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Dyslexia can affect anyone at any age.  It is estimated that 10% of people over 16 in the UK alone have dyslexia. Sometimes learning may be challenging and frustrating. If dyslexia is undetected, it can effect learning and achievement.

There are however all sorts of dyslexia friendly tools and techniques that can be used to make teaching and learning fun, easy and effective for dyslexia learners and ALL learners! 

Dyslexics have the potential to achieve wonderful things (as do all learners), provided they have the right tools and learning opportunities.

What is Dyslexia?

Dyslexia is a learning difference. It comes with a combination of strengths and challenges which affect the learning process of reading, writing, spelling and sometimes numeracy.

Dyslexia learners can sometimes have weaknesses in short-term memory, sequencing and the speed at which they process information.  They often find it difficult learning to read, write and spell because of these learning differences. 

Some of the most famous and successful people in the world have dyslexia! This is because they have built on their strengths - Walt Disney, Jamie Oliver, Steve Redgrave, Albert Einstein, Winston Churchill to name just a few!

What might indicate your child has Dyslexic tendencies or Dyslexia?

The following characteristics may be seen at home and/or at school.

  • Finds spelling and reading difficult.
  • Puts letters and figures the wrong way round.
  • Confuses b and d and words such as on and no.
  • Takes a long time to write things down.
  • Written work does not match oral language skills.
  • Unable to copy from the board successfully.
  • Struggles with handwriting - letters and numbers.
  • Needs lots of support to complete written activities.
  • Has difficulty remembering sequences and facts.
  • Finds it hard to remember spoken instructions.
  • Has difficulty hearing sounds 'p', 'f', 'v', 'th'.
  • Uses bizarre spellings, omits letters or puts them in the wrong order.
  • Has problems understanding what he/she has read.
  • Problems with sight vocabulary and phonic development.
  • Mispronounces words or jumbles up words.
  • May appear to learn things, but forget everything the next day.
  • Can have poor concentration or gets tired easily.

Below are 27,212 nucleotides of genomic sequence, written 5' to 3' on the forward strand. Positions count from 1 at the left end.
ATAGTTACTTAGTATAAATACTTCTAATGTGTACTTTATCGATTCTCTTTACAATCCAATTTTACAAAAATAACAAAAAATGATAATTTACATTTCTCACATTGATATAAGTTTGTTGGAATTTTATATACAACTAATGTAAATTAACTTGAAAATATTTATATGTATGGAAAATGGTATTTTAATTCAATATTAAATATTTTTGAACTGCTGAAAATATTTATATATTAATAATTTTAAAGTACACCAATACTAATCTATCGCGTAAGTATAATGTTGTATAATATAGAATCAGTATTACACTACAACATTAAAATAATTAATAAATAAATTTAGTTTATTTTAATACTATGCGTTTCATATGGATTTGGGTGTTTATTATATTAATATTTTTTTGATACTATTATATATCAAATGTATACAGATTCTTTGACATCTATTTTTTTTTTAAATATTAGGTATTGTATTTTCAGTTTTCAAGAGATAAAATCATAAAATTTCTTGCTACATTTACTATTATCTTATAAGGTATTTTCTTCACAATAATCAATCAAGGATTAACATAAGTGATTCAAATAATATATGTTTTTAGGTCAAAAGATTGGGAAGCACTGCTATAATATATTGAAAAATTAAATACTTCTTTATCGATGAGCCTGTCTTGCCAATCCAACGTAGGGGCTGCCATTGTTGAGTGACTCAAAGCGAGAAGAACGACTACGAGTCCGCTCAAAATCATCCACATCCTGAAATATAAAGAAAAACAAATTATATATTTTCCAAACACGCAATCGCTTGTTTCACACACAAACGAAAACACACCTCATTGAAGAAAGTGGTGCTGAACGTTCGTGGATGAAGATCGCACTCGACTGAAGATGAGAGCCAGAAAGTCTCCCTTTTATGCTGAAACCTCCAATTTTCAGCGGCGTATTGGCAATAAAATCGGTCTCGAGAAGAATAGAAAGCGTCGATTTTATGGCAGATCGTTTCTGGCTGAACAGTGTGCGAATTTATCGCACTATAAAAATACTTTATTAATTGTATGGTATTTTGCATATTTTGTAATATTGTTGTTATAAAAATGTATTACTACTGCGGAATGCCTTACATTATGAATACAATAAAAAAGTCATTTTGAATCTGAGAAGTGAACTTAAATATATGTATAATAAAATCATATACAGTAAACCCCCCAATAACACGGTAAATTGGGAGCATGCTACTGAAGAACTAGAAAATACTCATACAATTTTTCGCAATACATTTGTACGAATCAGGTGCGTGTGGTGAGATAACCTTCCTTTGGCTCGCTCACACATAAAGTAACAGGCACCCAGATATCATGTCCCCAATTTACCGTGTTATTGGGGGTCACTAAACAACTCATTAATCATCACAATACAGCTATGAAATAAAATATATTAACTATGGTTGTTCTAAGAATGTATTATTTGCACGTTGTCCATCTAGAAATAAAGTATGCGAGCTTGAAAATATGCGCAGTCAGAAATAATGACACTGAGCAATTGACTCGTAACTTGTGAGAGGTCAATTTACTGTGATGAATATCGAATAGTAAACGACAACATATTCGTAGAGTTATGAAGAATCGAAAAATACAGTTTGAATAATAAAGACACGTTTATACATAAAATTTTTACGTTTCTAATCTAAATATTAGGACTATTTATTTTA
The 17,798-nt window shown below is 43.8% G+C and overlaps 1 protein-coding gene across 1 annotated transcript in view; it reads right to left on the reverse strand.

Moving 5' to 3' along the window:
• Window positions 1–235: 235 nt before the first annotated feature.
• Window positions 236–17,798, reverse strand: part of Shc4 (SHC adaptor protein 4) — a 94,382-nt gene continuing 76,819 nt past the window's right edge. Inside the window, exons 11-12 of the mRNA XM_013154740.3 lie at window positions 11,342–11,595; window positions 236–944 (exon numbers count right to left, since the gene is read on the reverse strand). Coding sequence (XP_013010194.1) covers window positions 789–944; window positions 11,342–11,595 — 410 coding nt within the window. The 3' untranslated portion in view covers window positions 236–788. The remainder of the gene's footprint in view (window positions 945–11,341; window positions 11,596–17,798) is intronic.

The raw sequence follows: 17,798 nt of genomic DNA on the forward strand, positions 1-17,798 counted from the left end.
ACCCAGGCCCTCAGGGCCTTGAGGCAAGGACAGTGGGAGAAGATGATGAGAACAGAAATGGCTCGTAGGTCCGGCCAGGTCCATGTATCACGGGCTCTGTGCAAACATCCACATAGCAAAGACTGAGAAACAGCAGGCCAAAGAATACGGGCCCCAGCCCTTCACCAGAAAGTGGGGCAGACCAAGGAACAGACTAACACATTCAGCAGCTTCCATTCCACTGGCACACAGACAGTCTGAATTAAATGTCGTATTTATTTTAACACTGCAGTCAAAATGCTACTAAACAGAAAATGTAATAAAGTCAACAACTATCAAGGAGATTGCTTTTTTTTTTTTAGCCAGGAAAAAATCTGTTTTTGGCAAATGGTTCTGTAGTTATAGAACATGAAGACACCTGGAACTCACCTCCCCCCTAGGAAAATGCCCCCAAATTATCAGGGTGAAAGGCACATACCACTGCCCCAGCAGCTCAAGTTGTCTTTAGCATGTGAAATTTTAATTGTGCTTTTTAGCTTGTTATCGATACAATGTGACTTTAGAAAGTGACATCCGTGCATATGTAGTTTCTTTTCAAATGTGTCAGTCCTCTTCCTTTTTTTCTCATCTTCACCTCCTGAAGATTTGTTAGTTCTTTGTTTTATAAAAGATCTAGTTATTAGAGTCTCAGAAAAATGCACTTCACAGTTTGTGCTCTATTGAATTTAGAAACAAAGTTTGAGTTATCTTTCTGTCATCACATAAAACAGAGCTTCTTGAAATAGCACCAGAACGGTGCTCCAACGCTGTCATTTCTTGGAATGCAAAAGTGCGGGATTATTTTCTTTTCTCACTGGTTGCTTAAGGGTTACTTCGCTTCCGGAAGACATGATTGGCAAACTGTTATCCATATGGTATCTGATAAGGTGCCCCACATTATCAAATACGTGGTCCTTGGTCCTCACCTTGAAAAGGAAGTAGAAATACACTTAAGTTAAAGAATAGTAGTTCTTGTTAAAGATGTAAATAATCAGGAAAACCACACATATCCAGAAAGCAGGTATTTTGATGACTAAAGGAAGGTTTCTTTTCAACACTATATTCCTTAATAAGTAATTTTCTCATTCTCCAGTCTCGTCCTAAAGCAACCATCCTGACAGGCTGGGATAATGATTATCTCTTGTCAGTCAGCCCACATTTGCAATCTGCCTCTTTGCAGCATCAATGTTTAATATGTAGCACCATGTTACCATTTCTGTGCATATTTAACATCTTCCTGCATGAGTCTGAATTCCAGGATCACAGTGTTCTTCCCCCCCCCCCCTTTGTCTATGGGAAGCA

• Has difficulty tying shoes laces, dressing, cutting.
  • Surprises you because in other ways she/he is bright and alert.
  • Can lack confidence and may have a poor self-image.
  • Has difficulty in remembering and organising.
  • Dislikes reading and writing.
  • Messy work with lots of attempts, uses the rubber lots!
  • Has problems with co-ordination - left/ right, up/down.
  • Can be very artistic and creative.
  • May have tantrums/ signs of frustration for no given reasons.

How to offer support to a child with Dyslexia

Some of these resources are used in school too.

  • iPads are an excellent interactive resource, with lots of free/ low cost apps to help develop literacy skills. Dyslexia friendly apps can be found easily. Word processing rather than writing can help.
  • Pencil grips help to reinforce correct pencil grip and provide comfort when writing.
  • Reading rulers have been found to help children with visual dyslexia. They also help to stay focussed when reading by keeping track on the line that is being read.
  • Highlighters are a key tool in the classroom or for homework- to highlight patterns in sounds and key pieces of information.
  • The alphabet arc is a super tool to teach letter names and the alphabet order. School use this with selected pupils.
  • Comic Sans is the easiest font on the computer for a dyslexic child to read!
  • If writing instructions for your child write each line a different colour or underline every other line in a colour.
  • Cursive handwriting should be taught/used to help spelling, fluency, neatness and speed. Ask your child's class teacher for a copy of what Violet Way's cursive alphabet looks like.
  • Don't be cross if your child is unorganised and forgetful, provide them with a checklist, keyring or visual timetable to ensure they remember the things they need.
  • Remember they might need help in other subjects such as maths (reading a question) or Geography (spelling a word). Dyslexia is not just apparent in English, it is with them all of the time.
  • A special dictionary called the 'Ace' dictionary is an excellent way for your child to check their spellings. Once they know how to use this special tool they will have no problems in checking their spellings. Making them become more independent in editing and work.